Alassane Ouattara launches its campaign in Bouaké

On Friday, October 16, Alassane Ouattara launched his campaign in Bouaké, the major city in central Côte d’Ivoire, for the October 31 presidential election. The president, who was running for a third term, met at length with the traditional leaders of the region to whom he exposed his program and defended his record, suggesting that a political dialogue could be held after the election. Then he held a meeting.

as reported from Abidjan, Pierre Pinto

This Friday afternoon, the esplanade in the Dar es Salaam district of Bouaké is invaded by a large overheated and excited crowd, often made up of young or even very young Bouakois, who have been waiting for hours to listen to Alassane Ouattara. While the police do their best to reduce the movements from the crowd less and less controlled, the ADO takes the microphone.

“Who are you going to vote for? !! – ADO, the audience answers. – You have to vote because ADO has a record!” Do you have electricity? – Yes! – Do you have water? – Yes! – Do you have roads? – Yes! – If they’re boys, they’re just going to the polls, we’ll fight! ”

A harangue, more than a speech, in less than five minutes. The president then disappears and then begins a tour of the city greeting the residents of the sunroof of his car.

Previously, he met the traditional leaders of the region. The presidential candidate’s opportunity to defend his record and comment on the opposition’s boycott strategy. “The election will take place on October 31. For everyone to stop misleading themselves: there will be no postponement of the election, there will be no transition. That they enter into dialogue [lire ci-dessous, NDLR]. This dialogue will improve things after the election, ”he said.

Despite Alassane Ouattara’s regular speeches, however, the government this Saturday called on the opposition to a “working session” on “the framework for organizing the vote”. A first bend in weeks to the irreconcilability shown by the regime. But several major opposition parties indicated this Friday night that they would not go.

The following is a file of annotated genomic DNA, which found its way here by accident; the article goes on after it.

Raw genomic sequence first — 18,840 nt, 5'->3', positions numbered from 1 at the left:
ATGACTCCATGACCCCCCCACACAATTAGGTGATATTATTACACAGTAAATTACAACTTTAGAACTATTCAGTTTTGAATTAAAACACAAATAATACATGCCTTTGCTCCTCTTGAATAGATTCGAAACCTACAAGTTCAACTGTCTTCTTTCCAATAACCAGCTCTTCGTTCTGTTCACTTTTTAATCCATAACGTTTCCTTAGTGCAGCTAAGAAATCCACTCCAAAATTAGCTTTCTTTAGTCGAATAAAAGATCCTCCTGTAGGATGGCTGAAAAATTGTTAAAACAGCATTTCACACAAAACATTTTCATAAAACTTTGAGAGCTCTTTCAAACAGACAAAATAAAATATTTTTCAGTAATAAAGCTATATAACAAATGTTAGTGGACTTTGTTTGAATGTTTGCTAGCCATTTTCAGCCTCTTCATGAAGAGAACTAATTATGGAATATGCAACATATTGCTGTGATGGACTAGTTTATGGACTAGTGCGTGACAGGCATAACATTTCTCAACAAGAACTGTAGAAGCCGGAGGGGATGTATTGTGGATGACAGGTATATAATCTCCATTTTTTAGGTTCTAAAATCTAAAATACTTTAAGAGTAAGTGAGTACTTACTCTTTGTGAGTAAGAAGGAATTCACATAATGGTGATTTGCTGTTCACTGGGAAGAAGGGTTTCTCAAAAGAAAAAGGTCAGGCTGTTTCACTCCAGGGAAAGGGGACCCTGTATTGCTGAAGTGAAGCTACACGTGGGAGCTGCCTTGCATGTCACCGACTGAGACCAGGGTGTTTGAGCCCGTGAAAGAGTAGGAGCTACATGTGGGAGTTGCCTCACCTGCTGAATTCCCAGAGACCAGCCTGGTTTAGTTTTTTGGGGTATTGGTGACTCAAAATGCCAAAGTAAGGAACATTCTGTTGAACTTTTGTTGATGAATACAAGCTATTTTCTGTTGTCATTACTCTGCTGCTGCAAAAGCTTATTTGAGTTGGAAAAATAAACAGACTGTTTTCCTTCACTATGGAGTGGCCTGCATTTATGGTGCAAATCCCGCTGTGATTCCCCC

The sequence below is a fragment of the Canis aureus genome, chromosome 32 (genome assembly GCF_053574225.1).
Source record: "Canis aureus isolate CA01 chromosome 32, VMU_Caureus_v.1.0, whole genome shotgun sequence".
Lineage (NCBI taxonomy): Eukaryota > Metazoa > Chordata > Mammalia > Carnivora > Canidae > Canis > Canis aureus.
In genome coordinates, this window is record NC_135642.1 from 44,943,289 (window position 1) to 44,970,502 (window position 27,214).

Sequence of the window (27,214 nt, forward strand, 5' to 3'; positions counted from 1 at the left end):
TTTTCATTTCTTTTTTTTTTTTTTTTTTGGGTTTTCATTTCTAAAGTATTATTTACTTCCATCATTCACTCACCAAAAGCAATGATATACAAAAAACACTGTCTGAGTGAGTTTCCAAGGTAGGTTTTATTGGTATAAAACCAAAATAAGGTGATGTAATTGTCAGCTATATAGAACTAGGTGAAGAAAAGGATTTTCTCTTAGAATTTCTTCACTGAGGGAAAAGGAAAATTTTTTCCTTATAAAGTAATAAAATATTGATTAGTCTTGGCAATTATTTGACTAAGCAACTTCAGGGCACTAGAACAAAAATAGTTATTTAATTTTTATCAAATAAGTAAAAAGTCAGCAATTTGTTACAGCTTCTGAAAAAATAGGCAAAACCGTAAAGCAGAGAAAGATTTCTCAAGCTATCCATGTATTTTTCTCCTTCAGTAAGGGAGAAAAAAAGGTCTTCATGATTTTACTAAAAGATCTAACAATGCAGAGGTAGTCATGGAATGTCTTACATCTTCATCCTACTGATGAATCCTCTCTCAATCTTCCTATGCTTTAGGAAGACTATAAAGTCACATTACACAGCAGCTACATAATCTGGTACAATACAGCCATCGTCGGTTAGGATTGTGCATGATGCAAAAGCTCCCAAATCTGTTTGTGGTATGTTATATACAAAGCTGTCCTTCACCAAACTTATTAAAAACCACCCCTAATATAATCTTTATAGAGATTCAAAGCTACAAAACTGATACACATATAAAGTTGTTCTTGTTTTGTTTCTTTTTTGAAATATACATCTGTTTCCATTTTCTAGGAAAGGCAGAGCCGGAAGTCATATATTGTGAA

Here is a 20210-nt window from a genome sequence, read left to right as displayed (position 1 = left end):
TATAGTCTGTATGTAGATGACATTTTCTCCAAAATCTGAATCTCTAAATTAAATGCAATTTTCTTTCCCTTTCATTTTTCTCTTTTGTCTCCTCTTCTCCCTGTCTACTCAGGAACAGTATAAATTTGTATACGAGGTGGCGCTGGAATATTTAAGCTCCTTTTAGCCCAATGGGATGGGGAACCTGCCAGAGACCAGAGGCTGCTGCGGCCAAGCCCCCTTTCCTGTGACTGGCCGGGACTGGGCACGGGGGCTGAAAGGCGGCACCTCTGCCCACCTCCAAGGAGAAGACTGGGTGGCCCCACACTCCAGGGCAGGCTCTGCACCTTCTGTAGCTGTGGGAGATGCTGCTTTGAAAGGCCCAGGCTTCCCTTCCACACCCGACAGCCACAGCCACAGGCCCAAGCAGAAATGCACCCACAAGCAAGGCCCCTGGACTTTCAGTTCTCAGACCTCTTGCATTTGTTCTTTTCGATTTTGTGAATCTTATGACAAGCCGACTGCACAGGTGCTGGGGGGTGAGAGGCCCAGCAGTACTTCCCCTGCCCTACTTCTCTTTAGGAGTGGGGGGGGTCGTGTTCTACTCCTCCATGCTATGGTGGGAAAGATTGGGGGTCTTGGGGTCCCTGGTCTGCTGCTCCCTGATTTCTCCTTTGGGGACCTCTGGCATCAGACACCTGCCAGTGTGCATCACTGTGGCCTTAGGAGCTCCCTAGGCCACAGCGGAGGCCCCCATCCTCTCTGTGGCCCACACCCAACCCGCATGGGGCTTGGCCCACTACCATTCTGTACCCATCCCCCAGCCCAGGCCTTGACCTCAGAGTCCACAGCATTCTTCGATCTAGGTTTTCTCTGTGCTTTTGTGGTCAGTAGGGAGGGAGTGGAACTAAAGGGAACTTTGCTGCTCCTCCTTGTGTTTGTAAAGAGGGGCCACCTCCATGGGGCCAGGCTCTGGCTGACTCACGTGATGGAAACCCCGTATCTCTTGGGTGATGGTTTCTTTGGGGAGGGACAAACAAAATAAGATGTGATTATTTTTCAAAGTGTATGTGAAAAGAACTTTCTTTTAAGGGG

A working session rejected by the opposition

as reported from Abidjan, François Hume-Ferkatadji

In the wake of the opposition’s call for an “active boycott” consisting of “blocking the election coup”, several localities in the country experienced widespread disturbances on Friday: demonstrations, inter-municipal clashes, roadblocks or thefts. of voting cards. No injuries were reported. It is in this context that the Minister of Territorial Administration invited parties and political groups to a meeting with the Prime Minister this Saturday at. 11 on the subject of “the organizational framework for presidential elections”. The opposition, demanding the postponement of the election before any political dialogue, rejected.

The same scenes were observed at several localities in the center, west and southeast of the country. At dawn, groups of a few dozen protesters blocked roads with tree trunks, wooden planks or decks, thus showing their rejection of the electoral process. From police and security sources, axes were thus blocked for a few hours in the vicinity of Abengourou (east), Ouaraghio (central west), Bangolo (west), Dabou, Tiassalé (south), Divo and Adzopé.

Clashes took place in Bongouanou and in villages near Daoukro, where the prefect convened an emergency meeting to organize the deployment of security forces in the region. In Abidjan, hundreds of ballot papers were stolen from polling stations in the Yopougon-Micao, Anono and Marcory districts.

The government is trying to respond by inviting the opposition parties to a “working session” this morning on “the organizational framework of the vote”. But neither PDCI nor FPI-recognized by the authorities or the EDS platform – supported by Laurent Gbagbo – want to participate in this call.

“The government must register the postponement of the election before the opening of political discussions,” responded Jean-Gervais Tcheidé, spokesman for the EDS. FPI-Affi, for its part, says it is ready to respond to the government’s invitation, but apologizes today due to timing issues.

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